“If I speak in the tongues of men and of angels, but have not love, I am a noisy gong or a clanging cymbal. And if I have prophetic powers, and understand all mysteries and all knowledge, and if I have all faith, so as to remove mountains, but have not love, I am nothing. If I give away all I have, and if I deliver up my body to be burned, but have not love, I gain nothing.
Love is patient and kind; love does not envy or boast; it is not arrogant or rude. It does not insist on its own way; it is not irritable or resentful; it does not rejoice at wrongdoing, but rejoices with the truth. Love bears all things, endures all things.
Love never ends.”
Source: The First Letter of Paul To The Corinthians, 1 Corinthians 13:3
I have never, personally, met a joyous atheist. The impulse to “rejoice at wrongdoing” is the impulse of our time. One can easily get stuck, for years and years, stitching fabrics of evidence that many people are very misguided. If you’re not careful, you strangle your own soul, render yourself barren. We should tackle untruth, but never forget that if we don’t have love, we are nothing.
There is a tremendous devotion, in this era, to seizing upon verbal errors, “racial slurs” and using these moments, and these sinners, as negative proxies in the Church of Political Correctness. In this Church, which negates all concepts of redemption, the logic is simple, brutal, and diseased: If the other is bad, and I emphasize it, I become good. A person’s lapse (a negative) is thus converted into a moment of purification for the one who catches it. It is held up, and the broader group, through the media, acting as priests, is purified by shared outrage.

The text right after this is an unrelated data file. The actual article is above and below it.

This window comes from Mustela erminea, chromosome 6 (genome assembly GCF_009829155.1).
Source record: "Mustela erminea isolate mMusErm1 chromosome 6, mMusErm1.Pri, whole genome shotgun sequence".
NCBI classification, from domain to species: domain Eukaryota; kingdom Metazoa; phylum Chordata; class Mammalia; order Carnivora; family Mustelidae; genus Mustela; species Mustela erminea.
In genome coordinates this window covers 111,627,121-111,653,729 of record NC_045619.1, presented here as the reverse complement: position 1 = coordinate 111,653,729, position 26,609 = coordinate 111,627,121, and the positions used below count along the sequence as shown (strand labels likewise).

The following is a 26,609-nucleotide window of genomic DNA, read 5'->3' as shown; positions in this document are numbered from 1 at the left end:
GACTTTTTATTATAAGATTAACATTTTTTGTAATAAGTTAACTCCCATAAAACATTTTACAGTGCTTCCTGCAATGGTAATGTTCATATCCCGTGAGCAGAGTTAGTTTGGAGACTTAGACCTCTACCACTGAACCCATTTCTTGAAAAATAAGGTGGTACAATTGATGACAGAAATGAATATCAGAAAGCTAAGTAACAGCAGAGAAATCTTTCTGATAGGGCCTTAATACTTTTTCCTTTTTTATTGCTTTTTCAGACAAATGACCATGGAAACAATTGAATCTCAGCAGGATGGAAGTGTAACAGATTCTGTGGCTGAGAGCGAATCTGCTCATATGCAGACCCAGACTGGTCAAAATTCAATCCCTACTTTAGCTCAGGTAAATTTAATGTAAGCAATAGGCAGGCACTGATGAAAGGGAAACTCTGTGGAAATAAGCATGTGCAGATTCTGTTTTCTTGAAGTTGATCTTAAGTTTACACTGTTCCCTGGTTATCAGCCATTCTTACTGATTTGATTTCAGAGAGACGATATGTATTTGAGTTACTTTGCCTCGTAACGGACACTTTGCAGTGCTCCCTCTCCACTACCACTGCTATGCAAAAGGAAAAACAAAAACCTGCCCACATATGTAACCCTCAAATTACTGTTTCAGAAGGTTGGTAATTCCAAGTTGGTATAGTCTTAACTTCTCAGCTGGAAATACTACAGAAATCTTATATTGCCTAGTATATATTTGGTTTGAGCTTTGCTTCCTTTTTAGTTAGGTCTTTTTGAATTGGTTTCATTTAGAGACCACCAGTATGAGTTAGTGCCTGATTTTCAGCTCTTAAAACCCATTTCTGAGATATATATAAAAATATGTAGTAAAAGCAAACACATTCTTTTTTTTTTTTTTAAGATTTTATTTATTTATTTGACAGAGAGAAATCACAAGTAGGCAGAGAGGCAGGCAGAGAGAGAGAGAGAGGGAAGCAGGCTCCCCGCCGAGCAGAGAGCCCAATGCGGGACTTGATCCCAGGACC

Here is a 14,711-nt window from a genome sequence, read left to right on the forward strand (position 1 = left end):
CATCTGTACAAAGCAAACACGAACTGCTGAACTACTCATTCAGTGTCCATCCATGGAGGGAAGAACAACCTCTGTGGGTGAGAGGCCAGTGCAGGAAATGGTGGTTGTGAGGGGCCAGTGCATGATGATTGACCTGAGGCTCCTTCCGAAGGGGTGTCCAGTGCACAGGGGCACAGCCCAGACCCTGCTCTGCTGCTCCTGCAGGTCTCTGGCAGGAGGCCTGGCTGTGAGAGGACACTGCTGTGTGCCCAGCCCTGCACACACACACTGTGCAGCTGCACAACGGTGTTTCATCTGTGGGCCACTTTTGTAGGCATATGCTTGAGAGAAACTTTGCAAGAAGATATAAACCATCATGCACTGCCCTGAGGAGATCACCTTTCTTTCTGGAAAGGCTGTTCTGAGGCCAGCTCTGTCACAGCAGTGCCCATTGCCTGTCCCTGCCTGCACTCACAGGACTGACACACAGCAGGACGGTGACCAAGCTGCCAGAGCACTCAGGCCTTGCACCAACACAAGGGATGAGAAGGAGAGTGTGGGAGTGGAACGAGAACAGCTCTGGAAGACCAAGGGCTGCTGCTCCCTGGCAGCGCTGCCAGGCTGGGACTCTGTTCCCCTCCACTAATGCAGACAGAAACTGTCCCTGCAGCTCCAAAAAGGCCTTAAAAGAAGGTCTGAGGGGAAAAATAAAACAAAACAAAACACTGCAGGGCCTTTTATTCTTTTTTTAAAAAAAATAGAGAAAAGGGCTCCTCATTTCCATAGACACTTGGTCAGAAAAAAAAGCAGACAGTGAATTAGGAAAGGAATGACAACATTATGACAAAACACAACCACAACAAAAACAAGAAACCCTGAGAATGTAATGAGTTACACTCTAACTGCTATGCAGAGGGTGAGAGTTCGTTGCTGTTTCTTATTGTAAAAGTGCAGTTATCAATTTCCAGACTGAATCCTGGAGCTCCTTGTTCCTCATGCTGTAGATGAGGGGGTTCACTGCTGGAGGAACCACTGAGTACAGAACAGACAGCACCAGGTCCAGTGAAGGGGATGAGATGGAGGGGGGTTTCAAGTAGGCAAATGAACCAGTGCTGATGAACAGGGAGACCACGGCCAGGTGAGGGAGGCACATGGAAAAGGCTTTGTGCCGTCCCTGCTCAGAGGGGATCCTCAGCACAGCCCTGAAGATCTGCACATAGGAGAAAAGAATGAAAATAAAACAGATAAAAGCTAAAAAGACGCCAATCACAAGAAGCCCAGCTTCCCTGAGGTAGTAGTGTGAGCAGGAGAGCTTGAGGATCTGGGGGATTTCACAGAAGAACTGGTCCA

The sports-writer who wrote the admittedly bizarre headline “Chink In The Armor” about Jeremy Lin, some weeks ago, was fired from his job at MSNBC. That seemed to be the end of that.
But this development, (reconciliation) by Jeremy Lin and his family, sets a moving example of another and very different approach. It is a very pure demonstration of the Christian impulse, so maligned and misunderstood. The Christian impulse is the opposite of the PC impulse, in that it seeks to redeem the one who erred, quietly, without fanfare, not out of grandiosity but out of devotion. Devotion to what?
I think the right word is: Love.
A friend who is Jewish just called me and I read this and he said, “It’s not just Christian, that impulse.”
“It’s not just Christian,” I said, “but it is Christian.”
“Well, Jesus was pretty Jewish,” he said, and laughed.
But when people say that: “Jesus was Jewish,” it’s never clear to me, (and I am by birth and upbringing, both Christian and Jewish) what point they are making. Naturally, he was Jewish, for it was not yet possible to be Christian, until he died and ascended. So it’s a faintly disingenuous but common argument. (Now my friend will undoubtedly call me for a well deserved ribbing, and say, “So, Cel, let’s be faintly disingenuous but common together, shall we?”)
Well, I stand by it.
Let’s progress to something more precise and useful. The only spool of thread I want to follow on this point is what it meant that Christ Jesus was an Essene.
Once I have researched the Essenes, it will be more clear to me what kind of Jew Christ was. For some reason, the discussion of the Essenes has fallen into obscurity. I never heard the word until my good friend Rich Kotlarz clarified it for me in one of our many conversations about Christianity. He told me all kinds of fascinating details about the Essenes, but I have forgotten them. They were an ascetic Jewish sect in ancient Palestine. That’s all I know.
Text: Celia Farber, from her blog The Truth Barrier | NewsVoice has the rights to re-publish
ABOUT. Celia Farber is a journalist, author, and editor based in New York City, who grew up in Sweden and New York City. Farber has written on a variety of subjects for SPIN, Rolling Stone, Esquire, Harper’s, Salon, New York Press, and many more. She hosts a show called “Radio Free Science” every Friday at 3 pm on PRN. In 2008, Celia Farber won the Semmelweis International Society’s Clean Hands Award For Investigative Journalism.